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You’re Being Watched – The New York Times


Regarding power in the workplace again, American employers have been improving their employees for the better over the past few decades.

Companies that have get bigger, giving them higher pricing and salary capabilities. Trade unions have shrinking, making workers less likely to negotiate a raise. And the judgment of the court, especially from the Supreme Courttend to side with companies rather than workers or regulators.

You can see these trends in macroeconomic data. The share of the economy’s output in corporate profits has nearly doubled since the mid-1970s, while the share of workers’ compensation has fallen. Or consider this chart:

As you can see, stock prices and family income tracked each other pretty closely in the decades after World War II – but not anymore.

The Times just ran a story looking at the latest manifestation of companies taking an up-and-coming attitude towards workers. The story of Jodi Kantor and Arya Sundaram is called “Increase in Employee Productivity Score,” and that’s the result of a month-long investigation. It describes technology-based employee monitoring often of Big Brother quality, tracking worker keystrokes, and more.

Jodi and Arya wrote:

In lower-paying jobs, surveillance is common: not only at Amazon, where second-by-second measurements have become famous, but also for Kroger cashiers, UPS drivers and millions of others. .

Now, digital productivity monitoring is also spreading among white-collar jobs and roles that require a graduate degree. Many employees, whether working remotely or in person, are subject to trackers, scores, “idle” or just quiet buttons, constantly accumulating records.

Employees at UnitedHealth Group may lose pay raises or bonuses if they have low keyboard activity. Some radiologists have transcripts on their computer screens to compare their “inactive” time with their colleagues. In New York, the transit system has told some employees that they can work remotely one day a week if they agree to full-time supervision.

This trend started before the pandemic, and the rise of white-collar work from home over the past two years has accelerated it. “If we give up getting people back into the office, we won’t give up managing productivity,” says Paul Wartenberg, who installs surveillance systems for companies.

But even many direct jobs now include productivity boards. Part of Jodi and Arya’s story describes the frustration of hospice chaplains, who receive a “productivity score” in part based on the number of terminally ill patients they see in a day.

“This sounds awful,” said one chaplain, “but I still do what I think is ‘mental care’ from time to time” to earn points. talk to the nurse and say, ‘Any concerns?’ It counts as a visit because I had my eye on it.”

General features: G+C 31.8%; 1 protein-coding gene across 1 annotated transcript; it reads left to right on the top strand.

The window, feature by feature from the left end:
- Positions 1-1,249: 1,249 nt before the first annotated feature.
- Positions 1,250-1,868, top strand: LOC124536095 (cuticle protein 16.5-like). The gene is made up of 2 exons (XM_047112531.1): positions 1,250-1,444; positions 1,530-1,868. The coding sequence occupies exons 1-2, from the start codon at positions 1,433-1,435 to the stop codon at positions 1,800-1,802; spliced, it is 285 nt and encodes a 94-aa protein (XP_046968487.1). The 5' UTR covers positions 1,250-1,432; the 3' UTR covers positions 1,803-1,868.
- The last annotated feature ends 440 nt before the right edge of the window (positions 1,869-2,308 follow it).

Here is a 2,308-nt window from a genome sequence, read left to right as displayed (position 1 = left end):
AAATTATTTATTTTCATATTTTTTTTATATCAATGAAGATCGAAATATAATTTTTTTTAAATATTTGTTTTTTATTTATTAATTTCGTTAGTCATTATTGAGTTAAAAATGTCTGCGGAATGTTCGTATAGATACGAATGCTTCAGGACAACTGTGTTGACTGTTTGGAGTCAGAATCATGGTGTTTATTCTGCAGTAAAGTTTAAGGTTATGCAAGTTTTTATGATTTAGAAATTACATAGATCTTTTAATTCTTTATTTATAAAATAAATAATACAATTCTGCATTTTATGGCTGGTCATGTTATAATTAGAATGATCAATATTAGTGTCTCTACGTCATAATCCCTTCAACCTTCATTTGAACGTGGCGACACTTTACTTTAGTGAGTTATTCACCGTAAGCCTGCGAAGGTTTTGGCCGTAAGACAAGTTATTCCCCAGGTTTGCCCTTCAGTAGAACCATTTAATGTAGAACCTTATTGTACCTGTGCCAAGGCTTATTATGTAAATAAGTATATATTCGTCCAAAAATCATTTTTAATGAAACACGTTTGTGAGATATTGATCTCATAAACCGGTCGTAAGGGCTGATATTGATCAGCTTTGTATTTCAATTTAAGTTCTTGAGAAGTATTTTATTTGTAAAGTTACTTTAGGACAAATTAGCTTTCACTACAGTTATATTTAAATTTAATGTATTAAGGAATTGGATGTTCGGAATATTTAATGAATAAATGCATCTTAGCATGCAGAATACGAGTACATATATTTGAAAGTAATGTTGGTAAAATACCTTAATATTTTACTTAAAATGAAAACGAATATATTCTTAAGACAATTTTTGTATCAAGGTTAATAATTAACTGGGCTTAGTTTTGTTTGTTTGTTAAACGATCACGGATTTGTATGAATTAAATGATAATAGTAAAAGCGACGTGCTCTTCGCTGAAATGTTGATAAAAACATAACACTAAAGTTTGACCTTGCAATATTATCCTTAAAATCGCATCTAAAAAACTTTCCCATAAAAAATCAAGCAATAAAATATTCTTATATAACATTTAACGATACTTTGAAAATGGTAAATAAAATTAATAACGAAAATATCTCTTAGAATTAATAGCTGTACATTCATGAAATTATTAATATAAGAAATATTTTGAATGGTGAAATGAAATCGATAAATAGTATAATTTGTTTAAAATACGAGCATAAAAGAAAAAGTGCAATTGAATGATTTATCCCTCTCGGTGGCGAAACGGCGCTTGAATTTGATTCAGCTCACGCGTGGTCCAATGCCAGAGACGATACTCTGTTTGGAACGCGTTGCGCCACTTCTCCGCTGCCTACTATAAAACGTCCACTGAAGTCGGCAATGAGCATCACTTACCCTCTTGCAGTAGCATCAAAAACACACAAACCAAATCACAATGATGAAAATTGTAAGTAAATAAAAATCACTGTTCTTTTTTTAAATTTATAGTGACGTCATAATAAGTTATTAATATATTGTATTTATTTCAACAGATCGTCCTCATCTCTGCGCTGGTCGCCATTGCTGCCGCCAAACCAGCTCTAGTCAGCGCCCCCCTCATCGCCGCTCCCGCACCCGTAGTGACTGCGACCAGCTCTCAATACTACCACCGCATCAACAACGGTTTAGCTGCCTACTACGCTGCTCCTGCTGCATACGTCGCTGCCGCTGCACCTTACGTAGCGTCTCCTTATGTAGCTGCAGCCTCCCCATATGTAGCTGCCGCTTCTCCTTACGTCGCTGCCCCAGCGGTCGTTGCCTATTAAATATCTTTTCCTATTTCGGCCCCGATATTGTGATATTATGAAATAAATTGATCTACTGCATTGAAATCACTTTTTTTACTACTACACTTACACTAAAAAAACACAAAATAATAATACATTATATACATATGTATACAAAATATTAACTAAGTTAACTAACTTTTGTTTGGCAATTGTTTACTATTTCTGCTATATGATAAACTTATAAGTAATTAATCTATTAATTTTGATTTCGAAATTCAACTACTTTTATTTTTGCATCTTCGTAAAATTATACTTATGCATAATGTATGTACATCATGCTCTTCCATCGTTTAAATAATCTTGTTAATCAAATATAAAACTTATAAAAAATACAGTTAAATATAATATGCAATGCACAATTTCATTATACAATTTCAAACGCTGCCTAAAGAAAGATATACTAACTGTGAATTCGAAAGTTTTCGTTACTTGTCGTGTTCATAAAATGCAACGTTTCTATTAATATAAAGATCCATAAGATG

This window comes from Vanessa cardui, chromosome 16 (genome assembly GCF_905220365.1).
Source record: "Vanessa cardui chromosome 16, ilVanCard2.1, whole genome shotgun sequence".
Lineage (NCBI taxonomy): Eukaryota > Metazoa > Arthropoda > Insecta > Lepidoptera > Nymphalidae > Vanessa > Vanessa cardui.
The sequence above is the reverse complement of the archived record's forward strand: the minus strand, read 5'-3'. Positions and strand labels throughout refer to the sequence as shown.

Trying to get the most out of employees is nothing new. And some form of accountability is crucial to an organization’s success. But tracking employee behavior minute-by-minute, minute-by-minute, often using rudimentary metrics, is a more drastic form of accountability than it used to be.

“This is an intimate form of control, which is part of the reason why it takes months of reporting,” Jodi told me. “Just to be clear, some of the workers are really derelict. But for many others, this is about what happens when you need to take 10 minutes to clear your head, or deal with a child’s interruption, or spend a few extra minutes in the bathroom. “

In some cases, surveillance systems can backfire, and the narrative of how they are may not be accurate. Often, however, they can also contain precise information about an employee’s performance from one minute to the next. And in doing so, they tip the balance of power in the workplace in favor of workers and employers.

The growing mismatch also helps explain another trend: growing interest in labor unions among some workers, after decades of decline. The companies, unsurprisingly, are repel.

For more: If you read the full story, you will understand how it feels to be watchedthanks to a design by my colleagues Aliza Aufrichtig and Rumsey Taylor.

Image of the playoff match that has been set up: The WNBA knockouts are here to save us from the deep summer’s sporting lull. Tournaments the end of its regular season yesterday when the Las Vegas Aces announced as the No. 1 seed for the following season, sending the defending champion Chicago Sky relegated to 2nd place.

A classic Premier League rivalry is renewed: Chelsea’s 2-2 draw with Tottenham yesterday was both head coaches got red cards after the final whistle when the tension of the whole match flared up. The season is only two weeks old, but we may have seen one of its defining moments.

Is Deshaun Watson Hurting Cleveland Browns Profits? Depends on where you look.

When the B-52 performed their first show in 1977, the self-proclaimed “monsters” from Ga. Athens, could not have imagined that one day they would become rock stars. “It’s a hobby,” says singer Fred Schneider. “We were stuck once or twice. We don’t even have money to buy guitar strings.”

But they have an undeniable allure – sharp guitars, screaming choruses, shaggy wigs – that have taken them from underground misfits to Top 10 hits, most memorably the song of the year. 1989 “Love Shack”. Now, after more than four decades, they have announced that the upcoming tour will be their last. They spoke to The Times about their career.

For more: Bands influenced and influenced by the first album of B-52.



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